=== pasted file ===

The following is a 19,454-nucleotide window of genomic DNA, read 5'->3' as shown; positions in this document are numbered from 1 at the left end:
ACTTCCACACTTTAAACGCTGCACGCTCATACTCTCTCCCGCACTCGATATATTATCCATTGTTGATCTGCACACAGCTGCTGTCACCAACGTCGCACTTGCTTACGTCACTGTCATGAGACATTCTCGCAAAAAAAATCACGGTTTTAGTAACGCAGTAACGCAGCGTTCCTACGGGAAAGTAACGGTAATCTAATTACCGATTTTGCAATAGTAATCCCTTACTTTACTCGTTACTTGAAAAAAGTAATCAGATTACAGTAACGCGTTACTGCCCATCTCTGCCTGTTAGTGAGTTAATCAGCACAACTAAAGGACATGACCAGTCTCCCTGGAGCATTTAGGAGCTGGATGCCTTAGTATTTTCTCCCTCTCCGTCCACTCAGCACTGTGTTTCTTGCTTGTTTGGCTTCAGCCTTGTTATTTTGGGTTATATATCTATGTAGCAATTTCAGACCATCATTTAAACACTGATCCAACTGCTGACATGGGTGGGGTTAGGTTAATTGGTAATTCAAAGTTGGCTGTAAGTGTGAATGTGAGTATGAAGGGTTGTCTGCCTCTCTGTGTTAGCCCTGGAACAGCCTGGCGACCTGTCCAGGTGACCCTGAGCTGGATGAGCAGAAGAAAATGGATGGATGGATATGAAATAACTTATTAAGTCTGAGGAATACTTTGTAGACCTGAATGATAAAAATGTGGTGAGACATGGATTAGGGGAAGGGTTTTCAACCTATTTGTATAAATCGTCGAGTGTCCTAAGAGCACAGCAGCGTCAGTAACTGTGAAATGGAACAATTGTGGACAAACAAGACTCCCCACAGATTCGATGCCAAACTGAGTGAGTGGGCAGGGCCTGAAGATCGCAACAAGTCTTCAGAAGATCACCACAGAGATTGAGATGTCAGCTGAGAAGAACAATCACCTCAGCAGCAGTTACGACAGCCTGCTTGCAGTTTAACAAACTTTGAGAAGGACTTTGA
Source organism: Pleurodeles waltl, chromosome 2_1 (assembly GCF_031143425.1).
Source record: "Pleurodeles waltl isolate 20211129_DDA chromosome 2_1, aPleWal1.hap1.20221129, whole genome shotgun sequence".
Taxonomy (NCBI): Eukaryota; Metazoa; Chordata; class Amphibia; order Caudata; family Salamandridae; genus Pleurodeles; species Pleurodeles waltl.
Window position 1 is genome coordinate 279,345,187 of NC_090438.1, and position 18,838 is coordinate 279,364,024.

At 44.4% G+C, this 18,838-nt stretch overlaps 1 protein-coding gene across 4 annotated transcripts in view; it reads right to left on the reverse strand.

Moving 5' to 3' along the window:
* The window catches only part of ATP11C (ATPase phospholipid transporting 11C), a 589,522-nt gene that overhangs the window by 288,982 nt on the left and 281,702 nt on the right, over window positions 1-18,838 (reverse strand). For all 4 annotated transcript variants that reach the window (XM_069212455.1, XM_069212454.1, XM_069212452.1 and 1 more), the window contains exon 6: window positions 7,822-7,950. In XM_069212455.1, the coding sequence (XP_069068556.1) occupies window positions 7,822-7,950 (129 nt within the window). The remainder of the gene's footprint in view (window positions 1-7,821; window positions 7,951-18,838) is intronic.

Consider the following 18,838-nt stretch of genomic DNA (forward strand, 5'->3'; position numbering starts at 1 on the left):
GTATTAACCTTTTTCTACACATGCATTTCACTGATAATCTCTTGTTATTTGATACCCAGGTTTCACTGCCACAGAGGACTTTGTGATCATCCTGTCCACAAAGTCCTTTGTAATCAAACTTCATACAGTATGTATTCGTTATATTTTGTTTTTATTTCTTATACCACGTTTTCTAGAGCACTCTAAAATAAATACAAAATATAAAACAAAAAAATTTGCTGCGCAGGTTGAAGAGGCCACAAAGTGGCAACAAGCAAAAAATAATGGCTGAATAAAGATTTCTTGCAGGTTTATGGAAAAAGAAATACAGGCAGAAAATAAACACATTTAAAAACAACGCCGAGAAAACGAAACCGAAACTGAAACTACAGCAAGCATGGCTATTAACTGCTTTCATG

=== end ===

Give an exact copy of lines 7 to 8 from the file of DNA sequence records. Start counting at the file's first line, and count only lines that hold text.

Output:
At 44.4% G+C, this 18,838-nt stretch overlaps 1 protein-coding gene across 4 annotated transcripts in view; it reads right to left on the reverse strand.

Moving 5' to 3' along the window: